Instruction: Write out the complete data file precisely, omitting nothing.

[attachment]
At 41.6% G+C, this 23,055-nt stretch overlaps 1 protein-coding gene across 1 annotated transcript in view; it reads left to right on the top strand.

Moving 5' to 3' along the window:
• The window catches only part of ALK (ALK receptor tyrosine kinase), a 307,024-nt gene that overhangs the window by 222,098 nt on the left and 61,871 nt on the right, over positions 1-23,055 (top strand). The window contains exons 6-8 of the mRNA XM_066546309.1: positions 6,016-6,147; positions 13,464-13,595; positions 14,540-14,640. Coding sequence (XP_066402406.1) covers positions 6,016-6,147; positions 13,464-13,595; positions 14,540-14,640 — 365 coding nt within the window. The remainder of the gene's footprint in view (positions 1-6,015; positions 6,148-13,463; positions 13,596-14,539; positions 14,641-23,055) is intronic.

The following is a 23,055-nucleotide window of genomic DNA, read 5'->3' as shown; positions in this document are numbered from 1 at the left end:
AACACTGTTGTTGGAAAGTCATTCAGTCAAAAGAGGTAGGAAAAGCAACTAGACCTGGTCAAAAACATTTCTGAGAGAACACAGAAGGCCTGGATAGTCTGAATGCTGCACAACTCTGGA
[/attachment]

At 41.6% G+C, this 23,055-nt stretch overlaps 1 protein-coding gene across 1 annotated transcript in view; it reads left to right on the top strand.

Moving 5' to 3' along the window:
• The window catches only part of ALK (ALK receptor tyrosine kinase), a 307,024-nt gene that overhangs the window by 222,098 nt on the left and 61,871 nt on the right, over positions 1-23,055 (top strand). The window contains exons 6-8 of the mRNA XM_066546309.1: positions 6,016-6,147; positions 13,464-13,595; positions 14,540-14,640. Coding sequence (XP_066402406.1) covers positions 6,016-6,147; positions 13,464-13,595; positions 14,540-14,640 — 365 coding nt within the window. The remainder of the gene's footprint in view (positions 1-6,015; positions 6,148-13,463; positions 13,596-14,539; positions 14,641-23,055) is intronic.

The following is a 23,055-nucleotide window of genomic DNA, read 5'->3' as shown; positions in this document are numbered from 1 at the left end:
AACACTGTTGTTGGAAAGTCATTCAGTCAAAAGAGGTAGGAAAAGCAACTAGACCTGGTCAAAAACATTTCTGAGAGAACACAGAAGGCCTGGATAGTCTGAATGCTGCACAACTCTGGA